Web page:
The main problem is not that immigrants do not want to integrate into the Russian society but that they cannot do that, the government does not provide such an opportunity. “Within the last 10 years I spent in Russia I couldn’t find an organization that could help me learn Russian. As a result I had to learn it myself by means of casual communication but I still didn’t know how to speak correctly. Our language doesn’t have such vast variety of grammar” – shares Latifa.
According to Zhanna Nikitushkina, a teacher of Russian as a foreign language, each person attending language classes in “Civic Assistance” is eager to speak Russian. “Some people are progressing quickly, others are slower. It depends on the environment and individual characteristics. Those in harsh conditions who don’t have fellow citizens around or have to use Russian at work easily learn the basics that allow them to communicate with Russian-speaking people” – Zhanna explains.
Teacher Zhanna Nikitushkina
These days we have the opportunity to improve language skills with the help of modern technology. Not all project participants know how to use them that is why those who need help also receive individual counseling on computer literacy.
Legal education is another part of the “Integration course” program. This class attendees are told about ways to legalize their stay in Russia, get a job and labor law in general, rules of communication with police officers, possibilities of legal defense and human rights basics. Topics that are raised depend on the group and general Russian language skill. Professional psychologists run conflict resolution trainings for fluent speakers. They include getting acquainted with the gender theory, discussing gender and ethnic stereotypes in daily life and learning appropriate ways to settle conflicts. “Unfortunately, women are frequently not included in the society. Many of them don’t work, they sit at home and talk only to their fellow countrymen following certain traditions. They are wary of police and aggression from local people, they are afraid to go outside alone. As a result we often meet women who have been living in Russia for a long time but don’t speak even basic Russian on the so-called “survival level”. Psychological assistance is aimed at easing their adaptation and we are working on a dynamic development of psychological help for women” – Karina Kotova remarks.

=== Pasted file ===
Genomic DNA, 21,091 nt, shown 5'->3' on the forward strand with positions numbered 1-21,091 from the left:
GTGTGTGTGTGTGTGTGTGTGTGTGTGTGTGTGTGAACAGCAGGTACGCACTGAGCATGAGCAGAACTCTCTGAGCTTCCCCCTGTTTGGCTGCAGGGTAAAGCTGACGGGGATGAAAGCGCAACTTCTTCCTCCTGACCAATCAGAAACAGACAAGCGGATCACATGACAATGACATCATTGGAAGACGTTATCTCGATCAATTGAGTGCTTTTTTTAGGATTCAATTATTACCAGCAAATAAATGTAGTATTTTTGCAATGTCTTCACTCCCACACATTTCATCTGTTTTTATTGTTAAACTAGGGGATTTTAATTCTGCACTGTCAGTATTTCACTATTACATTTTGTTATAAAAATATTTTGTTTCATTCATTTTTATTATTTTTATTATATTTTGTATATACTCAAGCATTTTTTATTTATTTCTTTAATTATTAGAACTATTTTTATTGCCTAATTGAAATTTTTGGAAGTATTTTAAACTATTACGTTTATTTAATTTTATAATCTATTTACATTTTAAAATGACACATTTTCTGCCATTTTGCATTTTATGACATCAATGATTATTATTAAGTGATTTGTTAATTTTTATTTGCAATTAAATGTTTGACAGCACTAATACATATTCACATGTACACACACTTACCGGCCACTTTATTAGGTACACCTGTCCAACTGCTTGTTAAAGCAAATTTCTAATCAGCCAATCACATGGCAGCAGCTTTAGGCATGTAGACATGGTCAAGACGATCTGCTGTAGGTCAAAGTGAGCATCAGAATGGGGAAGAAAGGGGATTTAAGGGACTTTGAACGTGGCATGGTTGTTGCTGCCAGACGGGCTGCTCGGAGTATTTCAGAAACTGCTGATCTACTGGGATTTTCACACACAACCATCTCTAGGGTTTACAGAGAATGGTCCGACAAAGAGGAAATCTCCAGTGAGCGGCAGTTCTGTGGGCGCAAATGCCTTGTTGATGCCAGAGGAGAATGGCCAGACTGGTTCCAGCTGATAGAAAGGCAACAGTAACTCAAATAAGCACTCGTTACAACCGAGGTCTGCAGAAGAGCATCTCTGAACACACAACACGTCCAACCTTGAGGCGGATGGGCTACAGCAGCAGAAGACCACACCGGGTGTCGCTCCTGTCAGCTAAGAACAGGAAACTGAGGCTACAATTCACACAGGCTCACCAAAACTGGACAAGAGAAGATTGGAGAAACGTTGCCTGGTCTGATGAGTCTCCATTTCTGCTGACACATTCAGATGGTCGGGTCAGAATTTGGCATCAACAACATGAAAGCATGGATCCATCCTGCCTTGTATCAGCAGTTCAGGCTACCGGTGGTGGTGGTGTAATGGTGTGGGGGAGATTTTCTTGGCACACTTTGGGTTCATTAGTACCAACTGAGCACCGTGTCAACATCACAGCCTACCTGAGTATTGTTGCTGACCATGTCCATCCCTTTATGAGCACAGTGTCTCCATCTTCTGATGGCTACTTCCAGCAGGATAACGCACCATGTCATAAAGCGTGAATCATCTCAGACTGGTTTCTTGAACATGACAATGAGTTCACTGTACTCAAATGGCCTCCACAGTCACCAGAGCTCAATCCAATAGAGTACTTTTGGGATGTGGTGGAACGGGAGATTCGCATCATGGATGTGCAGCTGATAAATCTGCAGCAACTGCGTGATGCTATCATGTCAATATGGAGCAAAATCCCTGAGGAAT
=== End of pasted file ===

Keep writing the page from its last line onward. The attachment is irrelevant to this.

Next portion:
“If I have a problem at home I note it down and later discuss it with the therapist” – student Sona is smiling. She came to Moscow from Afghanistan, took hairdressing classes but cannot find a job now. She earns her leaving by teaching children the Dari language. Sona is now trying to acquire temporary asylum in Russia and is hoping to stay here.
Educational programs of psychological assistance together with the language and professional classes are ongoing in many western countries both in governmental organizations and non-governmental ones. Such courses allow not only to overcome personal and family issues but also deal with social deprivation for people who find themselves in a different sociocultural environment. A vast majority of such programs is aimed at women who are believed to be worse at adapting to the reality of the host culture and society.
“Civic Assistance” integration course is made possible through the support from the Norwegian Helsinki Committee. Besides language classes in Moscow the Committee is also implementing projects of teaching children and adults the Russian language in Noginsk and Losino-Petrovsky (children are also taught English and Arabic).
“Integration course for immigrants is a small project.” – says Karina Kotova. “People who are ready to learn come here every day but we do not have enough resources to invite everyone to the class. That’s why this initiative is a drop in the ocean despite its positive aspects”.
Story by Anastasia Gaeva, Daria Manina, Civic Assistance Committee
Photo by Alisa Rechtman